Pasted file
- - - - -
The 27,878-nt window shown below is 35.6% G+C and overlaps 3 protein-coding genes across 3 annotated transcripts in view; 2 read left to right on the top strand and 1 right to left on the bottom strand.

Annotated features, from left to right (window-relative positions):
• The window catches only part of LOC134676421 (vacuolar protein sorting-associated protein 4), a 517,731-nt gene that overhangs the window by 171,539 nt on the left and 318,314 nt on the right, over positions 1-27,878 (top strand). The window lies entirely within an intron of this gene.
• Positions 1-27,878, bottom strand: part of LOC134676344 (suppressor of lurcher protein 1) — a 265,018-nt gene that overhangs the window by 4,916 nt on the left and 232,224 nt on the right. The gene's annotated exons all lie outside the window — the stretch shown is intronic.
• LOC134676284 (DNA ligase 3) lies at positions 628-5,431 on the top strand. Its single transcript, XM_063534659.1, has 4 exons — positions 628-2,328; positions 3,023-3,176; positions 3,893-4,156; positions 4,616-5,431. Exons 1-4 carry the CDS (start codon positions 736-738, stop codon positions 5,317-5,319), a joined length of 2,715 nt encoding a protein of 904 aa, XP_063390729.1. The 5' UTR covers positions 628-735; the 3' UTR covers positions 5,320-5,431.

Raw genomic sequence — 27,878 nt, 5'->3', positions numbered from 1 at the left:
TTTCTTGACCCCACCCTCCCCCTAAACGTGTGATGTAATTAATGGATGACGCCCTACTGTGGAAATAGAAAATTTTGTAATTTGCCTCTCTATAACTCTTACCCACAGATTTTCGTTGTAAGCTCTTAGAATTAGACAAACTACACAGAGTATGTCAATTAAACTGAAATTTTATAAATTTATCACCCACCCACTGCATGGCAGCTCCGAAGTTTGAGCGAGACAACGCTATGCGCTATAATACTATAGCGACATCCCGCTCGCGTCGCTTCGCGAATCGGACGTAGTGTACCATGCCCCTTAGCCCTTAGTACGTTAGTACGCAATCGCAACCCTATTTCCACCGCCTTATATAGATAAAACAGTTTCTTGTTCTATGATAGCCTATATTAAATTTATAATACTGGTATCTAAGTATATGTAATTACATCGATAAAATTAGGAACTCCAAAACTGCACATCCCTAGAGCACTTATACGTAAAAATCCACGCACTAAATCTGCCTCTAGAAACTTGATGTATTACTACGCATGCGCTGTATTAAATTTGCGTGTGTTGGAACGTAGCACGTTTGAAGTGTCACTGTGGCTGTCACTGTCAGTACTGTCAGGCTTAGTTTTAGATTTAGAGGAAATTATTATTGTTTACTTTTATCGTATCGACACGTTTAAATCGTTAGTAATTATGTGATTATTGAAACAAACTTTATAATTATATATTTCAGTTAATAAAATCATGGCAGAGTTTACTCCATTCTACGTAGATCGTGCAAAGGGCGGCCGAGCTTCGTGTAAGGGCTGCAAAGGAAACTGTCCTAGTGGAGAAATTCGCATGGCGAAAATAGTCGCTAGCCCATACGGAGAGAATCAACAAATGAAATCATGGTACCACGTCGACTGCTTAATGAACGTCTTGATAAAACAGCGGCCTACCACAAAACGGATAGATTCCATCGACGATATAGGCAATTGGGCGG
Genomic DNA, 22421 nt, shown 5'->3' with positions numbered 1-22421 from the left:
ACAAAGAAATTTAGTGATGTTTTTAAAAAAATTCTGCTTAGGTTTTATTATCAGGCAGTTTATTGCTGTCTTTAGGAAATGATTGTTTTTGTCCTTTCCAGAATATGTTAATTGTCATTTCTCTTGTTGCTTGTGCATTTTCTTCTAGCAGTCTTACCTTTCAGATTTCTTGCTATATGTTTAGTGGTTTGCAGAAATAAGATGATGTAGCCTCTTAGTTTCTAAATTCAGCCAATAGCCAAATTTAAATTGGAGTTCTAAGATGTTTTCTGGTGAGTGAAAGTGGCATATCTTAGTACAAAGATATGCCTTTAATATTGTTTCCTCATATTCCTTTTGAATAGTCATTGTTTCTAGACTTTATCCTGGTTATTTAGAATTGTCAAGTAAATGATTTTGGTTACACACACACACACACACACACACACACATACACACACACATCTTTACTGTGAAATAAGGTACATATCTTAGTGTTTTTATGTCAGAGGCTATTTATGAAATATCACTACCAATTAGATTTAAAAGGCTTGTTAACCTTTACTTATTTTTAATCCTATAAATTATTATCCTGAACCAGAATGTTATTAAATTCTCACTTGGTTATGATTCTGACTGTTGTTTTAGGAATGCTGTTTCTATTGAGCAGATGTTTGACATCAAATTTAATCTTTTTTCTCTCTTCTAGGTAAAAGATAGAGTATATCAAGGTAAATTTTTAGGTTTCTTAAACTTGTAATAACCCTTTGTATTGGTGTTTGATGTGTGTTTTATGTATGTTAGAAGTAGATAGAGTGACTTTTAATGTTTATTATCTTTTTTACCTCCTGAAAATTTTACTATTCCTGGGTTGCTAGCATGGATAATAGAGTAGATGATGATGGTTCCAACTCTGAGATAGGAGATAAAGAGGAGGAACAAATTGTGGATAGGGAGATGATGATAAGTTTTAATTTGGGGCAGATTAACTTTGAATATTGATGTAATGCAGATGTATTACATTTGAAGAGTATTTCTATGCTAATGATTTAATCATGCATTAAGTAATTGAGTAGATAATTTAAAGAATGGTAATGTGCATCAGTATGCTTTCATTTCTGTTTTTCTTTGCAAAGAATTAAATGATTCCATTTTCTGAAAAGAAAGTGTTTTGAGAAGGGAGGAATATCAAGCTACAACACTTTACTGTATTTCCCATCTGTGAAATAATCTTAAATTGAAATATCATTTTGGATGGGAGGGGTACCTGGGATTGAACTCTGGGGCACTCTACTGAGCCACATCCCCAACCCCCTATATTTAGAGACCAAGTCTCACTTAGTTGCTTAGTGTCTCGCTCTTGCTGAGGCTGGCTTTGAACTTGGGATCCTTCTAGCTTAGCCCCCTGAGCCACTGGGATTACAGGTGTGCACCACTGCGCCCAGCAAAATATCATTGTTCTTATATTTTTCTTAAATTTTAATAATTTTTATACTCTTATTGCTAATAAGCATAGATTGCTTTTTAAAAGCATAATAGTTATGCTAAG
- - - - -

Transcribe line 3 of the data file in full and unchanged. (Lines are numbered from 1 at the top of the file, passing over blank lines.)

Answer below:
• The window catches only part of LOC134676421 (vacuolar protein sorting-associated protein 4), a 517,731-nt gene that overhangs the window by 171,539 nt on the left and 318,314 nt on the right, over positions 1-27,878 (top strand). The window lies entirely within an intron of this gene.